Cherry, the original mechanical keyboard maker, continues to tap the mechanical keyboard community for new product ideas. Its new Cherry MX Black Clear-Top mechanical switch is a nod to enthusiasts who want to turn their clacker into a vintage peripheral keyboard with ultra-smooth typing.
Before Cherry announced plans on Thursday to release the MX Black Clear-Top, the switch was known to hobbyists as the Nixie Switch. Cherry converted in the 1980s to German office machine maker Nixdorf Computer AG. The German key maker was commissioned to create a version of the MX Black Linear Key with a “milky” top housing, an actuation force of 63.5g instead of 60g, and a “relatively rare at-the-time diode solution built into the switch for n-key rollover.” Cherry’s announcement explained.
The linear switch ended up being used primarily on Nixdorf’s CT06-CT07/2 M Softkeys aimed at terminals, servers, and small computers.
However, Siemens’ acquisition of Nixdorf in 1990 essentially meant the end of production of the black-and-white consoles and switches it lived in.
It’s rare to find
This has made the Nixie key so rare for keyboard users that you need to get your hands on one of the old peripheral keyboards to find it. Views for keyboard enthusiasts have gotten a lot of attention since they’ve become very hard to find (just look at this forum post on keyboard enthusiast Geekhack with over 5,200 reads).
As such, sellers tend to charge a pretty penny. Redditors have pointed out that Nixie keys are between $3 and $5 each, and in 2018, we saw someone trying to sell them for €7.6 each. For comparison, you can buy a Cherry MX Black switch for $0.69 each now.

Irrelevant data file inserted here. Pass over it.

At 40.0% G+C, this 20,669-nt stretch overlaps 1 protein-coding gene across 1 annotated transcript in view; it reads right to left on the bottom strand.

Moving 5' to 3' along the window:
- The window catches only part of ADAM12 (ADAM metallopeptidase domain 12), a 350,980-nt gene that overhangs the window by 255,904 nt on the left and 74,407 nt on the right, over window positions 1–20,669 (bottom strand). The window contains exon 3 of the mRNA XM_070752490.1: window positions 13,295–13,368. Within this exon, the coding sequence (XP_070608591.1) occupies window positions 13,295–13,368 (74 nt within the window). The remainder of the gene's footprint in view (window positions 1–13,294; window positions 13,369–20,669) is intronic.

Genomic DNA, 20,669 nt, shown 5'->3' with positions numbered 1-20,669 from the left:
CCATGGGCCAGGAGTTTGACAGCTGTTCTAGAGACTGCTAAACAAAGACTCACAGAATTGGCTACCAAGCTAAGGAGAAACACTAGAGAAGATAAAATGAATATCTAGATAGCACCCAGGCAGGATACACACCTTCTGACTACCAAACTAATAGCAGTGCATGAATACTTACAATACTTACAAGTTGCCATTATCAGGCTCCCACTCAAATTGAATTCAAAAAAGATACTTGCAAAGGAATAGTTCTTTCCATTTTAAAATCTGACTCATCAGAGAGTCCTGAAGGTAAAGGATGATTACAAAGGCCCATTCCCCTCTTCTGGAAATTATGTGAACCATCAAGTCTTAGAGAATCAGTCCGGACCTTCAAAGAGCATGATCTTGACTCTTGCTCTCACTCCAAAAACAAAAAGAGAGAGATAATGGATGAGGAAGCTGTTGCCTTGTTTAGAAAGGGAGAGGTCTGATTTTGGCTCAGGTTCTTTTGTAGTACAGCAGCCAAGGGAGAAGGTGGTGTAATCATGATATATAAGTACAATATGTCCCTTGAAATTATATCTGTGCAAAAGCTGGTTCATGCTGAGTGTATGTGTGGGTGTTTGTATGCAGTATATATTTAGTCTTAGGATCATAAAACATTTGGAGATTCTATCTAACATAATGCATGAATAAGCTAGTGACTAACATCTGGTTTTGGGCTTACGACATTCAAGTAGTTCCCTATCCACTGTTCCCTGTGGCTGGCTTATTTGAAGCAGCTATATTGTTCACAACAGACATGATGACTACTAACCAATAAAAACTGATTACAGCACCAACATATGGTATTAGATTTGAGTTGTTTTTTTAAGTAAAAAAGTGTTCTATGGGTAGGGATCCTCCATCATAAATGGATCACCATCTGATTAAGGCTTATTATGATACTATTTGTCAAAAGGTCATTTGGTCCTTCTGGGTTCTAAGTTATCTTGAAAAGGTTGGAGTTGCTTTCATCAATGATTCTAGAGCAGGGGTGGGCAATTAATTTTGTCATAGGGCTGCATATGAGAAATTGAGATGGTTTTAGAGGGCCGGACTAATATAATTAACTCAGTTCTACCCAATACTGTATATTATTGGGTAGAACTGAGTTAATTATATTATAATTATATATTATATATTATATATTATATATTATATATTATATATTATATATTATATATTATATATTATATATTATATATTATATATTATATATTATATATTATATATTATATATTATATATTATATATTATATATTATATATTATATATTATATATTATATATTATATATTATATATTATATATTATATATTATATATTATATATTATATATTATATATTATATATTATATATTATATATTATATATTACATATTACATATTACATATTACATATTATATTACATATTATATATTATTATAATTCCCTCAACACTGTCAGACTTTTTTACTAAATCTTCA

What distinguishes this key?
But what’s so cool about typing with that switch? Formerly known as Nixie, the switch is similar to the MX Black Switch but with heavier actuation force requirements and a more eye-catching appearance. Linear keys have 4mm of travel and 2mm of pre-travel; However, the MX Black Clear-Top keys require more force to start pressing (40g vs. 30g for the MX Black keys).
As with many mechanical switches, the craze relies on impressively smooth travel and what Cherry described as “decent acoustics.”
Switch reviewer ThereminGoat described the Nixie switch as “perfectly” smoother than “most” Cherry switches.
They also said that the switch makes a “strong, silent, and deep noise; while the outside noise is a little thinner and shifts toward a louder one.” Curious ears can check out our Chyrosran22 review of Nixdorf CT06-CT07/2 M Softkeys on YouTube (among others) to hear more.
With such a semi-legendary reputation, you might be wondering why Cherry decided to rename Nixie to a name with much less imagination.
Cherry said it has renamed the Nixie Switch to reflect its “improvements”. The switch looks like it used to be, but Cherry will sell it with a Krytox GLP 205 Grade 0 Grease inside for “lower friction running with improved acoustics without negatively affecting the writing feel” or durability claims. This is a popular lubricant, especially for linear switches such as the MX Black Clear-Top.
This might be a wise investment, as ThereminGoat said the Nixies were “not without a scratch,” and not impressively smooth compared to some current switches, which of course include a lot more Cherry-branded options.
For those who prefer a different type of lubrication or do it themselves, Cherry is also releasing a lube-free version of the MX Black Clear-Top.
Additionally, some (though not Cherry) would say that the switch’s descriptive name is more in line with how other Cherry switches are named (MX Black, MX Red, MX Brown, etc.).
The new name also hints at the adapter’s connection to the MX Black.
Overall, Cherry claims that the switch improves on ’80s design because it’s made with modern manufacturing techniques, allowing for a 50 million operating guarantee. Needless to say, keys harvested from a decades-old keyboard found in a thrift store or on eBay don’t have similar durability claims.
Cherry said the MX Black Clear-Top mechanical switches will be available from “all official distributors worldwide” at the beginning of 2023.
Switch is Cherry’s second release recently inspired by community concerns. Last month, it announced the Cherry MX Ergo Clear, based on a so-called Frankenswitch (a mechanical switch that combines parts from different switches) a design that an enthusiast shared on a forum in 2011.
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